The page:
compiled HTML?

Stan Letovsky <letovsky-stan@CS.YALE.EDU>
Date: Tue, 12 Apr 1994 15:19:44 --100
Message-id: <199404121316.AA03321@RA.DEPT.CS.YALE.EDU>
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From: Stan Letovsky <letovsky-stan@CS.YALE.EDU>
To: Multiple recipients of list <>
Subject: compiled HTML?
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A random thought: the way the Web currently works, browsers are
required to also function as interpreters of HTML, taking unformatted
documents with formatting directives and producing formatted
documents, as well as handling the client side of the http protocol.
Does it make sense to consider providing an option of decoupling these
functions by defining a "compiled-HTML" format (henceforth C-HTML)
that would require considerably less processing on the client side?
C-HTML would be like .dvi to HTML's .tex; there would be a compiler
that would generate C-HTML from HTML. It would have the disadvantages
that the client would not be able to reshape the document to fit its
window or local style-sheet, but it might have the advantage of
speeding up document transmission. Whether there would be speedup
depends on a complex mix of factors: the expansion ratio of
HTML->C-HTML conversion plus network transmission speeds determine a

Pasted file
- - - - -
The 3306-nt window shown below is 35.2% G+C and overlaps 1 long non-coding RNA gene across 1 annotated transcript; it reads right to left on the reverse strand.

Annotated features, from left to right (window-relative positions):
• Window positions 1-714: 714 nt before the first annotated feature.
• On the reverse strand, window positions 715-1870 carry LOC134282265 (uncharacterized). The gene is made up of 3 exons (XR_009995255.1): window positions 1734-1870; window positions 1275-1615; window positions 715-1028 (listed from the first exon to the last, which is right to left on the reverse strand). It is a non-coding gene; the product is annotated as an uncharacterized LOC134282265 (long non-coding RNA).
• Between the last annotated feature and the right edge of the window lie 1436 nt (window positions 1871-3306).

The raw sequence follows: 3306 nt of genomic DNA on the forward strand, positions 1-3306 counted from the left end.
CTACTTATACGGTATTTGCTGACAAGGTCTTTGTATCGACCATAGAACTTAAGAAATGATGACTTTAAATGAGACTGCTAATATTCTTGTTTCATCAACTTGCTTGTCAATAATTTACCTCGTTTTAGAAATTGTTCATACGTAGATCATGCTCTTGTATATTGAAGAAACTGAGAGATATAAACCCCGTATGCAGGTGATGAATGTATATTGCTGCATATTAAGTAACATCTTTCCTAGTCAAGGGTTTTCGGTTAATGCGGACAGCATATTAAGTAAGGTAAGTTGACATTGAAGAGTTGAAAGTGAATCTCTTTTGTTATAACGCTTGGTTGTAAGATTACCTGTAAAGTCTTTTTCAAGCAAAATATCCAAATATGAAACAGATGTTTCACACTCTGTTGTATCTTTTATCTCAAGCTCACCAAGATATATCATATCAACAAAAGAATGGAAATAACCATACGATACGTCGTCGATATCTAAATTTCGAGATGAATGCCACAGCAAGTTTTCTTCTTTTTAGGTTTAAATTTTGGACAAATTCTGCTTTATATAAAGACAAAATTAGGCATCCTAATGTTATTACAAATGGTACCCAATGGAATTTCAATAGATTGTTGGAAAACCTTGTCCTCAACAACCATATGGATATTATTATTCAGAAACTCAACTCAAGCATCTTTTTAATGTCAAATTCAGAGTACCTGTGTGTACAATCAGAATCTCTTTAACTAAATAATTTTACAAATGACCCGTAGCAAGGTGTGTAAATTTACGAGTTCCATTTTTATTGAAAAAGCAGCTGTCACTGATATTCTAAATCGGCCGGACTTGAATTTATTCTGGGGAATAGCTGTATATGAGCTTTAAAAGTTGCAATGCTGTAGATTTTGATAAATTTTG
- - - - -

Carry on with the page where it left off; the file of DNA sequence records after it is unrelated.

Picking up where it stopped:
possible extra transmission cost for C-HTML (although I suspect that
this ratio could be made near or even lower than 1), whereas the
interpretation costs of C-HTML vs HTML would determine a display-time
speedup.  For documents whose cost is dominated by image content
C-HTML would probably make little difference. My concern is with
complex forms for database interaction. Although on paper HTML with
fill-out forms looks like a very promising (albeit not yet fully
adequate) language for doing database front ends, its very slow speed
at transmitting complex forms (about 15 sec for a form containing
about 300 fields, using Mosaic 2.2, NCSA httpd 1.1 on a SPARC IPC,
client and server both on same machine) all but cripples it for that
purpose, since commercial form interpreters can load similar data in a
few seconds, and users expect form interaction to occur at interactive
speeds. At this end of the HTML-application spectrum, at least, the
potential performance improvements that might come with C-HTML would
make a big difference in the usefulness of the Web. Does this strike
any chords?